Although some restrictions for non-essential businesses were lifted in May in Winnipeg, Blinkers Art and Project Space delayed reopening until recently, and is now looking to bounce back.
Heat of a Hand, a collaborative exhibition by Winnipeg-based artists Rhayne Vermette, Bret Parenteau and Irene Bindi, is Blinkers’ first exhibit since Susanna Browne’s Love’s Bluest Sorry, which ended on April 12.
Rachael Thorleifson, one of the founders of Blinkers, says that the gallery’s closure with regular programming in the summer felt like a fitting response as society continued to adjust to a post-pandemic life, but now she says that it is ready to open with health protocols in place.
“We are feeling more confident about our opening without having it be something that feels unsafe,” she says.
“So we are going to have masks and (implement social distancing and other health) rules, because I feel that people feel more comfortable participating in things that they know the organizers have considered their safety. These guidelines will be posted on the walls, and hopefully people can feel that their boundaries are going to be respected, and that the organizers have created a safe situation for everybody.”
Started in 2018 along with Kristina Banera, John Patterson and Hannah Doucet as then-recent University of Manitoba graduates, Thorleifson says that after the group visited Vancouver and toured some DIY gallery spaces, they were inspired to create a similar space with a unique perspective for local and national artists.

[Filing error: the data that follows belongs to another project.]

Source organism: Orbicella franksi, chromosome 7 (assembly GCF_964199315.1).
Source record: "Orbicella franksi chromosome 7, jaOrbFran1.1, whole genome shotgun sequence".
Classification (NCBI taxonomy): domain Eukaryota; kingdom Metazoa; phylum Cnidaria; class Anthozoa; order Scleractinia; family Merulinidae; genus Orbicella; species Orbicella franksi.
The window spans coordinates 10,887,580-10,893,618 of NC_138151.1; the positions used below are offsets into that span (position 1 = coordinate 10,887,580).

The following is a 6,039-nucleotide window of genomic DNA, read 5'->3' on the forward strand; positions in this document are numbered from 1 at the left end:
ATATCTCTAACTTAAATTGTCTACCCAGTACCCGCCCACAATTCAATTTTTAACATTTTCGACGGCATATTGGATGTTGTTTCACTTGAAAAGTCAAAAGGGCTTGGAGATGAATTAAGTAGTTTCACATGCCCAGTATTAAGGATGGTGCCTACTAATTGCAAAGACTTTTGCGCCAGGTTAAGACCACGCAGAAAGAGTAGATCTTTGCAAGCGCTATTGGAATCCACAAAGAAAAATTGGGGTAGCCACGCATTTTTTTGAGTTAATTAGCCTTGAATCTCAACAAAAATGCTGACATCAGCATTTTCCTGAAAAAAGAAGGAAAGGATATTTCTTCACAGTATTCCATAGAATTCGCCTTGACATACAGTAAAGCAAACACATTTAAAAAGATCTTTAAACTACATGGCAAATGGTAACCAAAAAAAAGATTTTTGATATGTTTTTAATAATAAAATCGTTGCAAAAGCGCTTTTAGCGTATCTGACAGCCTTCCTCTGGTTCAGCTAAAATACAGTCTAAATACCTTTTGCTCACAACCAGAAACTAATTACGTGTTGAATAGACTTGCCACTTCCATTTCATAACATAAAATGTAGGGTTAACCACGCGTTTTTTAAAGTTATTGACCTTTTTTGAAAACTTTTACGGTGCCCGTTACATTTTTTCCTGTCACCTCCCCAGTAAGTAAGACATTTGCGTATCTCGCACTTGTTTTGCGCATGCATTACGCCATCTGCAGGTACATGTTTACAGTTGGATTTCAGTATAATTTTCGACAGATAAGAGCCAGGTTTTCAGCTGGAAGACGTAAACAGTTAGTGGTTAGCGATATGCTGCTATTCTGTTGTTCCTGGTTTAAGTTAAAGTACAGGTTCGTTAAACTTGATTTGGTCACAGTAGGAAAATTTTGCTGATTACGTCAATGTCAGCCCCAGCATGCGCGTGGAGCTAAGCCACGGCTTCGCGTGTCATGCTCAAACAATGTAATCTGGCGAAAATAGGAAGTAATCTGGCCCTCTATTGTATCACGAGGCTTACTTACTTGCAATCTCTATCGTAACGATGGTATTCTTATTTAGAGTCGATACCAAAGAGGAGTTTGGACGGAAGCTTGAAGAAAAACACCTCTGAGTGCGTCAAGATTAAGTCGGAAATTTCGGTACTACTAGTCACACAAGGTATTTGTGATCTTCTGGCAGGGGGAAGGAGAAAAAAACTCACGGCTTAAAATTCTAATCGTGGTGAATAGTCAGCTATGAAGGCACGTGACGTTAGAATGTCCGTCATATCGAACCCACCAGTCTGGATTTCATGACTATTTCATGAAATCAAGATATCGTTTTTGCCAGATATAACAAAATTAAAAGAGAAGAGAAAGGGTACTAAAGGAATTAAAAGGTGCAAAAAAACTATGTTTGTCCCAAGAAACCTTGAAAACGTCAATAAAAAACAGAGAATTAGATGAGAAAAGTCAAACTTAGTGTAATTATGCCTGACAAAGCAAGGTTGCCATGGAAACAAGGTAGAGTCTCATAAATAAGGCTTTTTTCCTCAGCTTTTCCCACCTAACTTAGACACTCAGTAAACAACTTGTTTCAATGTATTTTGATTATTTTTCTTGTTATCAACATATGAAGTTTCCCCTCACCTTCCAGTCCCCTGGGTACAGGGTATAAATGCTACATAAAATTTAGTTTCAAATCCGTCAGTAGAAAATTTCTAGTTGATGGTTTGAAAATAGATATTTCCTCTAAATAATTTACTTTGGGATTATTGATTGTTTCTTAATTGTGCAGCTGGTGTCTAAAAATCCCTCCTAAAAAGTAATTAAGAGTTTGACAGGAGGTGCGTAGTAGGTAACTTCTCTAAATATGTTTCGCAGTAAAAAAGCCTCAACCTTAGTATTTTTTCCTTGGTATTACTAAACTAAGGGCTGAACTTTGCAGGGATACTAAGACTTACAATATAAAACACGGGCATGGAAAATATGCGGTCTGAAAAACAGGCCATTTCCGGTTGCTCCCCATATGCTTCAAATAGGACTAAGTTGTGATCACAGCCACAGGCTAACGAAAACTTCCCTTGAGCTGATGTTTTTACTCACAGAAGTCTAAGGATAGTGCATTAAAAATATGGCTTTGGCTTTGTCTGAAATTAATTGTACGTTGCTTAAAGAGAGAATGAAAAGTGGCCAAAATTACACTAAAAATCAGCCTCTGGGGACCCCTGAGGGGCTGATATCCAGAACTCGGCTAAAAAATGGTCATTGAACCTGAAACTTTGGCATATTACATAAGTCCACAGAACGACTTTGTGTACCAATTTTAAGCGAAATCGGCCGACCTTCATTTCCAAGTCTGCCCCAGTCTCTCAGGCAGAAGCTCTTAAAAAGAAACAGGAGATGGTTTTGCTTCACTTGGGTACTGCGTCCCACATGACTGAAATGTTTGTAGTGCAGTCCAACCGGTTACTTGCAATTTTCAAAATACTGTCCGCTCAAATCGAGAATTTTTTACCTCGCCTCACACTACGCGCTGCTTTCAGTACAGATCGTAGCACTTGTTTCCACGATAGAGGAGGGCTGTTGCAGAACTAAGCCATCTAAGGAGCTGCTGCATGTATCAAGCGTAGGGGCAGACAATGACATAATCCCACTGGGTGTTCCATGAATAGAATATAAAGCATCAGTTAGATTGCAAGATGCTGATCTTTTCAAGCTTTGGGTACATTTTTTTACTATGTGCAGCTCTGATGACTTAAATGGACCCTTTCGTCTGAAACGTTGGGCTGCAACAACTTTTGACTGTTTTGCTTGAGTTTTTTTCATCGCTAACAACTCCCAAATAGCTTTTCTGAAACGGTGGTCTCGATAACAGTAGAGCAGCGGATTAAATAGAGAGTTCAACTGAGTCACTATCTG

“We want to showcase artists who are in our immediate area and outside of Winnipeg and from around Canada,” she says.
“It is a passion project for us. We were just excited to see how we can do it and see what we can produce, and when we saw the space (located on 520 Hargrave St.), it was like ‘Here it is!’”
With COVID-19 abruptly affecting the gallery earlier this year, Thorleifson says that though it felt like everything was put on pause and everything would be cancelled for the foreseeable future, this period provided a crucial time for both the gallery and artists like herself to grow and support the community.
“As an artist, I think that there is now this weird moment that, potentially, depending on your circumstances, there is more time suddenly to not only work on your practice and grow your craft, but also to shift focus from not experiencing the social life in the same way, such as having parties and major exhibit openings,” she says.
“A lot of artists during this time shifted their focus to be reframed more around social activism. That is why there are a lot of artists doing work, showing up at protests like the Black Lives Matter protests and Indigenous Lives Matter protests, (and to show our support) we opened our space to organizers and artists from the BIPOC community in July and August.”
Heat of a Hand runs at Blinkers (520 Hargrave St.) until Oct. 11. Social distancing and mask-wearing are mandatory within the gallery, which is open on Saturdays and Sundays from 12 to 6 p.m.